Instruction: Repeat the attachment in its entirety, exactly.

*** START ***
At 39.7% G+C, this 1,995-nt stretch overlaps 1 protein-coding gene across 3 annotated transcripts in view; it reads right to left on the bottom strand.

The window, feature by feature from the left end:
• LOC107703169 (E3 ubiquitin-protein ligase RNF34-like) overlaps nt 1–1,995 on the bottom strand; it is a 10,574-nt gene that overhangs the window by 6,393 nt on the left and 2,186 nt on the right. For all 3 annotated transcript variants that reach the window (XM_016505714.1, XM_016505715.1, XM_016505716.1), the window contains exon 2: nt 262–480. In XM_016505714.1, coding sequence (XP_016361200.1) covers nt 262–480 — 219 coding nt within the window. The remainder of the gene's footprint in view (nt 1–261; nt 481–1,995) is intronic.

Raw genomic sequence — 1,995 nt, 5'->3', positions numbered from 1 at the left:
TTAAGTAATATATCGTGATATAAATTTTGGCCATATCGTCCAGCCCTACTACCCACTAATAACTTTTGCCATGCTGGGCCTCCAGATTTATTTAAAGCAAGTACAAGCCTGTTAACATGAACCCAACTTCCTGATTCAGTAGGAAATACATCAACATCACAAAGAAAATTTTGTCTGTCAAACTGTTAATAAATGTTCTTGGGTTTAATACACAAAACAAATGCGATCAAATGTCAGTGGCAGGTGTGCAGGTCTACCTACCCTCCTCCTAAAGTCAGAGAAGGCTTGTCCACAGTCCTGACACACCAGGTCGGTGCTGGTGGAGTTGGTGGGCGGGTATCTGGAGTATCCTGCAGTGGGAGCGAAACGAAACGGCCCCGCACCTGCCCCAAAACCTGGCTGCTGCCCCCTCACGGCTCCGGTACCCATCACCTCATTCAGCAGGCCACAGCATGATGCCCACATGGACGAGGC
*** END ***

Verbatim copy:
At 39.7% G+C, this 1,995-nt stretch overlaps 1 protein-coding gene across 3 annotated transcripts in view; it reads right to left on the bottom strand.

The window, feature by feature from the left end:
• LOC107703169 (E3 ubiquitin-protein ligase RNF34-like) overlaps nt 1–1,995 on the bottom strand; it is a 10,574-nt gene that overhangs the window by 6,393 nt on the left and 2,186 nt on the right. For all 3 annotated transcript variants that reach the window (XM_016505714.1, XM_016505715.1, XM_016505716.1), the window contains exon 2: nt 262–480. In XM_016505714.1, coding sequence (XP_016361200.1) covers nt 262–480 — 219 coding nt within the window. The remainder of the gene's footprint in view (nt 1–261; nt 481–1,995) is intronic.

Raw genomic sequence — 1,995 nt, 5'->3', positions numbered from 1 at the left:
TTAAGTAATATATCGTGATATAAATTTTGGCCATATCGTCCAGCCCTACTACCCACTAATAACTTTTGCCATGCTGGGCCTCCAGATTTATTTAAAGCAAGTACAAGCCTGTTAACATGAACCCAACTTCCTGATTCAGTAGGAAATACATCAACATCACAAAGAAAATTTTGTCTGTCAAACTGTTAATAAATGTTCTTGGGTTTAATACACAAAACAAATGCGATCAAATGTCAGTGGCAGGTGTGCAGGTCTACCTACCCTCCTCCTAAAGTCAGAGAAGGCTTGTCCACAGTCCTGACACACCAGGTCGGTGCTGGTGGAGTTGGTGGGCGGGTATCTGGAGTATCCTGCAGTGGGAGCGAAACGAAACGGCCCCGCACCTGCCCCAAAACCTGGCTGCTGCCCCCTCACGGCTCCGGTACCCATCACCTCATTCAGCAGGCCACAGCATGATGCCCACATGGACGAGGC